Boys playing with a ball in a grassy field
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Summer can be a trying time as a parent. Outside of sending your kids to camp, it can be hard to know what activities you can fill their days with. But there’s more to summer fun than time by the pool! An educational scavenger hunt or community volunteering can be a great way to seize the day and learn a little. If you’re looking for an inspiring season for your little one, the following summer activities for kids are a good start.

Do a Scavenger Hunt

Summer is perfect for getting outdoors and teaching your children more about their surroundings. For one of the best free learning activities for kids, head to the park to spot flowers and vegetation. Bring a book or use a plant-identifying app to discover native species. Knowing more about nature can help your children become stewards of the local environment! And, if they find a plant they love and want to talk about it with others, it can even help them develop their social skills.

Learn With Chores

Taking out the garbage or dusting may not be among the most fun learning activities for kids. However, there are certain chores around the house that can make them feel like a part of the family. For example, you may want to have your child help with the preparations for lunch or dinner. Depending on their age, they’ll be able to assist with different tasks. This can help them learn life skills like using kitchen appliances or following the instructions for a recipe.

Choose a Volunteer Activity

Volunteer work can be one of the best learning activities for kids to get them engaged locally. Whether it’s working with an environmental organization or the local food bank, you can tap into your child’s interests. It will help them build confidence and may even help them find a new passion. Your child can also learn to have empathy for other community members and may even become a lifelong volunteer!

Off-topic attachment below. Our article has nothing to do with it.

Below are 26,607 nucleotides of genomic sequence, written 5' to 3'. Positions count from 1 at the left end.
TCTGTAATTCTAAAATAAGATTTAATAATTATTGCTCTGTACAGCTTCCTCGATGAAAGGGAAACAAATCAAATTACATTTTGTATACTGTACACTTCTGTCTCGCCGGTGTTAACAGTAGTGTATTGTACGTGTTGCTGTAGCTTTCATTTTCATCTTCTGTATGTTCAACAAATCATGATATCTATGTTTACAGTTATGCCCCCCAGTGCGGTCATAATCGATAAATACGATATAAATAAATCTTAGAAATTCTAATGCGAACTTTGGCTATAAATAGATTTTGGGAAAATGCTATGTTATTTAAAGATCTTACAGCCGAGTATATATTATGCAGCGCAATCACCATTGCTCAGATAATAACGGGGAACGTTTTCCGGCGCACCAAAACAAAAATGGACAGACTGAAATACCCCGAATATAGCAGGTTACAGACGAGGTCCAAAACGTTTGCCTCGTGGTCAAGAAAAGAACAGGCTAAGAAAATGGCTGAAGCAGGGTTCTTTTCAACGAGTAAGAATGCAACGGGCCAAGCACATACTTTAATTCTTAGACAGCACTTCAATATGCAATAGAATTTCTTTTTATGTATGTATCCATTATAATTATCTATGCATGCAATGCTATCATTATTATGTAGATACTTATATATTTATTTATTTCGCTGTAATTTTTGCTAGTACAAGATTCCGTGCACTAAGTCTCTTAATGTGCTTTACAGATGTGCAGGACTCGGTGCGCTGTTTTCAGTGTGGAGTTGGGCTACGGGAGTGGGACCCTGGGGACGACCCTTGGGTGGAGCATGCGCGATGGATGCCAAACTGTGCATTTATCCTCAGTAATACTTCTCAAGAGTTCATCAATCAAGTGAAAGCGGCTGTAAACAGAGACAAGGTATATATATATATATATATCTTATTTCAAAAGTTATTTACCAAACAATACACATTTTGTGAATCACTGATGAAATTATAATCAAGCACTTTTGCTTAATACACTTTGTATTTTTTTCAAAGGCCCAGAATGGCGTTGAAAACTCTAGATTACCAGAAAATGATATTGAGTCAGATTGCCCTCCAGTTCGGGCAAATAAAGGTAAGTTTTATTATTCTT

Start a Journal

If your child is a conscientious student, summer learning activities like writing can help them stay on the ball. Instead of leaving it until fall, get the words flowing! Have them write postcards to their friends about their summer adventures. Or maybe they’ll want to start a journal where they can write down their daily activities and thoughts. Whatever they do, it can help to focus their attention and spark creativity for other projects.

Raise a Reader

Summer may be more lackadaisical, but just because you’re doing a leisure activity doesn’t mean you can’t build in learning! Try setting aside a half an hour each day for your kids to do some reading. If they’re not of reading age yet, you can read to them instead. Sites like Newsela even offer great summer learning activities for elementary students where they can practice reading the news. It’s easy to filter by grade so what they read is age appropriate and relevant.  

Boost Everyday Activities

A meaningful learning experience doesn’t have to be out of the ordinary. Instead, consider adding a little educational boost to summer learning activities! For example, if you’re driving somewhere, ask your child to list off all the pine trees or round things or blue cars they see. Or, have them search for specific numbers and letters as you go. This can help to develop their number and words skills, and assist them in using their attention and memorization abilities.

References

Education World. 25 Activities to Keep Kids’ Brains Active in Summer. https://www.educationworld.com/a_curr/profdev073.shtml

Reading Rockets. Get Ready for Summer! Ideas for Teachers to Share with Families. https://www.readingrockets.org/article/get-ready-summer-ideas-teachers-share-families

Ages and Stages Questionnaires. 7 Things to Do This Summer to Boost Your Child’s Development. https://agesandstages.com/7-things-to-do-this-summer-to-boost-your-childs-development/

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Justine Leonhardt

Justine Leonhardt

Justine Leonhardt is a freelance writer based in Vancouver, British Columbia, Canada. She has a background in creative writing and is passionate about the written word and all of the possibilities that come along with it. She loves learning and writing about philosophy, art, the environment, social issues and well-being.

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